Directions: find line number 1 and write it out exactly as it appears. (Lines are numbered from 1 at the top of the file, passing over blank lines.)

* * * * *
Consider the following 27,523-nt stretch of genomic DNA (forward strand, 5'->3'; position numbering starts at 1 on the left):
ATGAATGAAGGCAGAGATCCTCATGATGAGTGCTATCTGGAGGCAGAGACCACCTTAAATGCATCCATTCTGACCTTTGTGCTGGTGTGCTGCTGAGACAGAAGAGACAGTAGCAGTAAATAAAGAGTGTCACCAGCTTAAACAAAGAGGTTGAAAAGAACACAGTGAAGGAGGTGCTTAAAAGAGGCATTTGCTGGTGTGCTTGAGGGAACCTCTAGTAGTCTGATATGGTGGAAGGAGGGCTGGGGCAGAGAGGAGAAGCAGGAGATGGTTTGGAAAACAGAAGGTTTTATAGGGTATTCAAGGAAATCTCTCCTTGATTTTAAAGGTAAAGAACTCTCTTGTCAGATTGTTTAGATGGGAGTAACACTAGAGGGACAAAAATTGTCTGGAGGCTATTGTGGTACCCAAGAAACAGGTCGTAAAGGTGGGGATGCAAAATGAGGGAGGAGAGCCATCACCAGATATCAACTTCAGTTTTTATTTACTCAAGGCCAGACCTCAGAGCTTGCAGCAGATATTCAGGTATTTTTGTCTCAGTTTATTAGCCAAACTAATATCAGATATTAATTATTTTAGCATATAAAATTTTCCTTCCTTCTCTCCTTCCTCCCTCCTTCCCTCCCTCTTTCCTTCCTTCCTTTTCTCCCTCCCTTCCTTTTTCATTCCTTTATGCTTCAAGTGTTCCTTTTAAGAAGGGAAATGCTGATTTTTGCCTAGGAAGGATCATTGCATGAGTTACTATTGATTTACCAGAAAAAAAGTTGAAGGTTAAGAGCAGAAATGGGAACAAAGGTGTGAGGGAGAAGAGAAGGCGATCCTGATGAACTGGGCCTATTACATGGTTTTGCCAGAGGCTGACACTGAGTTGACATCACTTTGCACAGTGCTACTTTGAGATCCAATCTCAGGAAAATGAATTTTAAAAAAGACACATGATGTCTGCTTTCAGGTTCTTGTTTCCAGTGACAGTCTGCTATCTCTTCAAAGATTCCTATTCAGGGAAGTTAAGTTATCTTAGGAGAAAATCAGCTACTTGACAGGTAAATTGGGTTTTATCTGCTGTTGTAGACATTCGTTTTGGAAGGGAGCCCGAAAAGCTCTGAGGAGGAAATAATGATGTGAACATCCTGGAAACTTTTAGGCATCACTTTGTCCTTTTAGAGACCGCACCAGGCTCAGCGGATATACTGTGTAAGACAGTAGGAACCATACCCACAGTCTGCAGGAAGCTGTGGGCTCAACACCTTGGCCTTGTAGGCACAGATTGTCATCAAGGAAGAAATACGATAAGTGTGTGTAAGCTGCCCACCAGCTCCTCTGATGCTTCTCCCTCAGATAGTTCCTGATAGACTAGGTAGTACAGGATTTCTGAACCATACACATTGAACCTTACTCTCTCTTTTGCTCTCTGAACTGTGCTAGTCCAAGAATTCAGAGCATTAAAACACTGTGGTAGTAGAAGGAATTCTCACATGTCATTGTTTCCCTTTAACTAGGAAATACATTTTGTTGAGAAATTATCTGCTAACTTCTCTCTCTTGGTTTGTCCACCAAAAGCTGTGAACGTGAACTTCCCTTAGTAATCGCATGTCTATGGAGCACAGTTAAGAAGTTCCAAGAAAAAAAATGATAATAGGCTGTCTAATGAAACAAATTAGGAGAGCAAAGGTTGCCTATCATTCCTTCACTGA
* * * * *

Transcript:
Consider the following 27,523-nt stretch of genomic DNA (forward strand, 5'->3'; position numbering starts at 1 on the left):